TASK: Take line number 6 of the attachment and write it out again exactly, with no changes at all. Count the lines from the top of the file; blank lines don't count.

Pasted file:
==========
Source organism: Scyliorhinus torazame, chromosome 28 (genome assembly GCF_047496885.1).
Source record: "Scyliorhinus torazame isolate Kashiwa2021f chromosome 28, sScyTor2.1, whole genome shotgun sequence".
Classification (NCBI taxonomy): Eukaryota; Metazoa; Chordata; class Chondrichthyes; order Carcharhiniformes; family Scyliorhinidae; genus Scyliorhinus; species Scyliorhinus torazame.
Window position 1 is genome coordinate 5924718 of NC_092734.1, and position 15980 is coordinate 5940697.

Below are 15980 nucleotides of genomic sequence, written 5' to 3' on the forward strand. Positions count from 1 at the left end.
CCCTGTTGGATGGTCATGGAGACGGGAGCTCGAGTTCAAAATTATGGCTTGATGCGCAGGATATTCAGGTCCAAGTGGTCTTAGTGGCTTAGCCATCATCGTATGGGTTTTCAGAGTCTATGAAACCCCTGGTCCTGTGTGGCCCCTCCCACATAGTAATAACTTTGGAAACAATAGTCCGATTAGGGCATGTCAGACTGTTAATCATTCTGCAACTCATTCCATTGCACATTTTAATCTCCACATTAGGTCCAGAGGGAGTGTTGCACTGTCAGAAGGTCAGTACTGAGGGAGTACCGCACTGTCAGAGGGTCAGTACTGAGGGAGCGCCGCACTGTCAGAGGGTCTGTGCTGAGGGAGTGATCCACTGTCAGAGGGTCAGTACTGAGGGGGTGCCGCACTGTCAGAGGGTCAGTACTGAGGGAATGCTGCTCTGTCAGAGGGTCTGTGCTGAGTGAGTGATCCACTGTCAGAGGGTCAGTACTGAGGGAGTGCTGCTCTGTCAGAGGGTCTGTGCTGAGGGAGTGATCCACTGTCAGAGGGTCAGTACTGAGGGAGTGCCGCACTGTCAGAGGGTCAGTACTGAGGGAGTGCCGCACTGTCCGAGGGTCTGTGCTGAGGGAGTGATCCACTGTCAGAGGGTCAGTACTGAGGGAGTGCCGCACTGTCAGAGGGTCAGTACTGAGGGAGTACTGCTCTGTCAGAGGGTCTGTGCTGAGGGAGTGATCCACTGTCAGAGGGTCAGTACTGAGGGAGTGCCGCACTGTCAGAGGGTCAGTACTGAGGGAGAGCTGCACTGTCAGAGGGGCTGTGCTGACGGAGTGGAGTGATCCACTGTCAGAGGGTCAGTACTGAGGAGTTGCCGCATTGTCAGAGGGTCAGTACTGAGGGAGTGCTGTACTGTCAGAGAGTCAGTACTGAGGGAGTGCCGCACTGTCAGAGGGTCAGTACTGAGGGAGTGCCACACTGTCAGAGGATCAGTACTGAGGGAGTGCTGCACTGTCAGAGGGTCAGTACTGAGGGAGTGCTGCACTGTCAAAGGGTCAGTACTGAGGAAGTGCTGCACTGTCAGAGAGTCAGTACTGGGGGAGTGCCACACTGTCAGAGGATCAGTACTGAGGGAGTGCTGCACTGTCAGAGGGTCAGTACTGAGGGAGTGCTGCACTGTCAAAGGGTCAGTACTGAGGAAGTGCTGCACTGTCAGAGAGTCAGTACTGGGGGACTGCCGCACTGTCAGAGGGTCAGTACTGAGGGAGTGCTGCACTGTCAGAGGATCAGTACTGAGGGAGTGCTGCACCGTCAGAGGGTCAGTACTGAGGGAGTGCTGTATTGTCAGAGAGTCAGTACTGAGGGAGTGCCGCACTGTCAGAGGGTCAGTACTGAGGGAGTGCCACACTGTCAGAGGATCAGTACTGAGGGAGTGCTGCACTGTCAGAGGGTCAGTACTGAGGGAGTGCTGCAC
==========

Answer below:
CCCTGTTGGATGGTCATGGAGACGGGAGCTCGAGTTCAAAATTATGGCTTGATGCGCAGGATATTCAGGTCCAAGTGGTCTTAGTGGCTTAGCCATCATCGTATGGGTTTTCAGAGTCTATGAAACCCCTGGTCCTGTGTGGCCCCTCCCACATAGTAATAACTTTGGAAACAATAGTCCGATTAGGGCATGTCAGACTGTTAATCATTCTGCAACTCATTCCATTGCACATTTTAATCTCCACATTAGGTCCAGAGGGAGTGTTGCACTGTCAGAAGGTCAGTACTGAGGGAGTACCGCACTGTCAGAGGGTCAGTACTGAGGGAGCGCCGCACTGTCAGAGGGTCTGTGCTGAGGGAGTGATCCACTGTCAGAGGGTCAGTACTGAGGGGGTGCCGCACTGTCAGAGGGTCAGTACTGAGGGAATGCTGCTCTGTCAGAGGGTCTGTGCTGAGTGAGTGATCCACTGTCAGAGGGTCAGTACTGAGGGAGTGCTGCTCTGTCAGAGGGTCTGTGCTGAGGGAGTGATCCACTGTCAGAGGGTCAGTACTGAGGGAGTGCCGCACTGTCAGAGGGTCAGTACTGAGGGAGTGCCGCACTGTCCGAGGGTCTGTGCTGAGGGAGTGATCCACTGTCAGAGGGTCAGTACTGAGGGAGTGCCGCACTGTCAGAGGGTCAGTACTGAGGGAGTACTGCTCTGTCAGAGGGTCTGTGCTGAGGGAGTGATCCACTGTCAGAGGGTCAGTACTGAGGGAGTGCCGCACTGTCAGAGGGTCAGTACTGAGGGAGAGCTGCACTGTCAGAGGGGCTGTGCTGACGGAGTGGAGTGATCCACTGTCAGAGGGTCAGTACTGAGGAGTTGCCGCATTGTCAGAGGGTCAGTACTGAGGGAGTGCTGTACTGTCAGAGAGTCAGTACTGAGGGAGTGCCGCACTGTCAGAGGGTCAGTACTGAGGGAGTGCCACACTGTCAGAGGATCAGTACTGAGGGAGTGCTGCACTGTCAGAGGGTCAGTACTGAGGGAGTGCTGCACTGTCAAAGGGTCAGTACTGAGGAAGTGCTGCACTGTCAGAGAGTCAGTACTGGGGGAGTGCCACACTGTCAGAGGATCAGTACTGAGGGAGTGCTGCACTGTCAGAGGGTCAGTACTGAGGGAGTGCTGCACTGTCAAAGGGTCAGTACTGAGGAAGTGCTGCACTGTCAGAGAGTCAGTACTGGGGGACTGCCGCACTGTCAGAGGGTCAGTACTGAGGGAGTGCTGCACTGTCAGAGGATCAGTACTGAGGGAGTGCTGCACCGTCAGAGGGTCAGTACTGAGGGAGTGCTGTATTGTCAGAGAGTCAGTACTGAGGGAGTGCCGCACTGTCAGAGGGTCAGTACTGAGGGAGTGCCACACTGTCAGAGGATCAGTACTGAGGGAGTGCTGCACTGTCAGAGGGTCAGTACTGAGGGAGTGCTGCAC